Q. Can sanded grout exposure cause some serious effects?

Answered by
Dr. Prabhu Prasad N.c
and medically reviewed by iCliniq medical review team.
Published on Jan 02, 2019

Hello doctor,

The query is about sanded grout exposure. I am quite concerned about my girlfriend’s exposure to silica dust. We were doing a home renovation. I left for about 1.5 hours while she was removing tile in a kitchen. When I had come back I saw she was removing grout with a grinder and no dust mask. The room was filled with dust in the air. The room is about 10x9 with 12” tiles. This makes for a total cut distance of 1100” with the grinder. Assuming a 1/8” cut with a depth of 3/8” and this works out to 51.56 cubic inches of dust released into the air. Assuming an average of 25 % silica content in the grout and weight of 38 g per cu inch for the dust, that is about 490 grams of silica dust releases into the air. The room was open to adjacent rooms so I estimated about 90 cubic meter space, wich would work out to 5.4 g/m^3. She was doing this for about an hour and a half so I estimate about 1 m^3 was inhaled. From what I have read this is really high-level exposure.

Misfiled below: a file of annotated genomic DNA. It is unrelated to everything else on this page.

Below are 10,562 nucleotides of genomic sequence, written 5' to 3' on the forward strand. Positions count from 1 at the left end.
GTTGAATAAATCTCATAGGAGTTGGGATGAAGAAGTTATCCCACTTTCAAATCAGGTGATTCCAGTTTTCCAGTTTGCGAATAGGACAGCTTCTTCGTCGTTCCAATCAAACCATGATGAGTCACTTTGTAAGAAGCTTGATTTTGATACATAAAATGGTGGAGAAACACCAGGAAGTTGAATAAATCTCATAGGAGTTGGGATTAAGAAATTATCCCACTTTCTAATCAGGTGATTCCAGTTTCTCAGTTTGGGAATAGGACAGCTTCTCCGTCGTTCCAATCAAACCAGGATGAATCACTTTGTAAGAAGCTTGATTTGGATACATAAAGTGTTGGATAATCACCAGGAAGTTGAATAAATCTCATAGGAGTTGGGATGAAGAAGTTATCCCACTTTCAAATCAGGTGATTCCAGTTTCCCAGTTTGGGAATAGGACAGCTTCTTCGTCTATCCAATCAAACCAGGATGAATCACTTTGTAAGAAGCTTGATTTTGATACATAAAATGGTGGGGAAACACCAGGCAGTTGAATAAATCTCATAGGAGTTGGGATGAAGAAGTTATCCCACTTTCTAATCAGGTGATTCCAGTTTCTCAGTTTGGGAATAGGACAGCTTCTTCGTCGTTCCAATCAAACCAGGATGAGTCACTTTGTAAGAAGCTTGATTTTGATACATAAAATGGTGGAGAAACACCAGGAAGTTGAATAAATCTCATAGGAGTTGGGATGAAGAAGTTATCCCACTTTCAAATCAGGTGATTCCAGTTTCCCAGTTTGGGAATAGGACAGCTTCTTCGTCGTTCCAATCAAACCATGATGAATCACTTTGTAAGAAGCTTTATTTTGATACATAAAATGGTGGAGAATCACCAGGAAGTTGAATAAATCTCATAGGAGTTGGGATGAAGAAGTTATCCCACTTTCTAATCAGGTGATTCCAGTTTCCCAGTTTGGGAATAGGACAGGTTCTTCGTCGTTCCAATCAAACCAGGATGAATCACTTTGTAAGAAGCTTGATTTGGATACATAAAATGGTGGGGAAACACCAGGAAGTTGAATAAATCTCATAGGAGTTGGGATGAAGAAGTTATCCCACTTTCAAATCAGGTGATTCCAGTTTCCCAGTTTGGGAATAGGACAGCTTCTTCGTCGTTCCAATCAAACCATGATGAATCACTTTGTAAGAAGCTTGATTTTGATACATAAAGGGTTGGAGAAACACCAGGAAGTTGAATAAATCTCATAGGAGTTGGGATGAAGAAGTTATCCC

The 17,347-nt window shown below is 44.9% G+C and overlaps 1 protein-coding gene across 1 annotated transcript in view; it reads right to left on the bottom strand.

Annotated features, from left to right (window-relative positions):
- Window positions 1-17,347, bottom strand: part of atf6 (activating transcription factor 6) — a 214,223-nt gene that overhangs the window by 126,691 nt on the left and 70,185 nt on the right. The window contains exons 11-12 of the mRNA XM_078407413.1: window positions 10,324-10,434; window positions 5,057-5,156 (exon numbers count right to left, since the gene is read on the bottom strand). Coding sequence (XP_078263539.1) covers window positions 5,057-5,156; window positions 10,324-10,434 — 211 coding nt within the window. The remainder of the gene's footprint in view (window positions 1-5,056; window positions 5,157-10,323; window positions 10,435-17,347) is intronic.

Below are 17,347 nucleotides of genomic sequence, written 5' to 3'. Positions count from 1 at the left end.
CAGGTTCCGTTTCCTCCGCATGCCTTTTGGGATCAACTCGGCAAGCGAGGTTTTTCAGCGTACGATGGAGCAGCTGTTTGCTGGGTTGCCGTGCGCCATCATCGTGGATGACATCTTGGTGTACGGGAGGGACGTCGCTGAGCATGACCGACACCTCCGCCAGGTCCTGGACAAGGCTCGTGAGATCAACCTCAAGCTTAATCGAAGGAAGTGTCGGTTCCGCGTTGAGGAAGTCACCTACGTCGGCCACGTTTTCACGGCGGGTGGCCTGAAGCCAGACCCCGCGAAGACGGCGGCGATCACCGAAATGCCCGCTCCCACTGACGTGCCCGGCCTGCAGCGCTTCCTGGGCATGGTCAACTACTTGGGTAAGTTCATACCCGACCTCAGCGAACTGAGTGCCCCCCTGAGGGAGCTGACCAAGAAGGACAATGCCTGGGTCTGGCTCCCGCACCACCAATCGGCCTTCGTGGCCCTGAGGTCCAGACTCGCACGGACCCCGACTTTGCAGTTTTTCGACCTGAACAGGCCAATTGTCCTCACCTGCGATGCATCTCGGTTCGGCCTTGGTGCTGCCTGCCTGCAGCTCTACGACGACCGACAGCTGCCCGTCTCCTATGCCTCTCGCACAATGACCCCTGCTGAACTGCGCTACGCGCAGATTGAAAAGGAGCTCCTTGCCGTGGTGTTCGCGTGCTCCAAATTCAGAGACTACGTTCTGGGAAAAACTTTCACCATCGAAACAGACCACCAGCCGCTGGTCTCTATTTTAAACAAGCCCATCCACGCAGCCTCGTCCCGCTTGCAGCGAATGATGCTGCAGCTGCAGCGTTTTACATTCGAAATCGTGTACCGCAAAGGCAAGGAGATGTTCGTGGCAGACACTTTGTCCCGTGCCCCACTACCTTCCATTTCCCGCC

Is my math wrong? Did I miss something? I am making her go to the doctor and we will monitor her health closely. I am really concerned this could lead to serious problems in the near future.

Dr. Prabhu Prasad N.c

Pulmonology (Asthma Doctors)


Welcome to icliniq.com.

Looking at the history, it is quite a high-level exposure and it can cause some kind of pneumonitis feature called hypersensitivity pneumonitis or toxic dust syndrome. If she develops symptoms of a cough, breathlessness, better to get a CT thorax to see her lungs and if possible lung function tests also. Kindly get back if you need more information.

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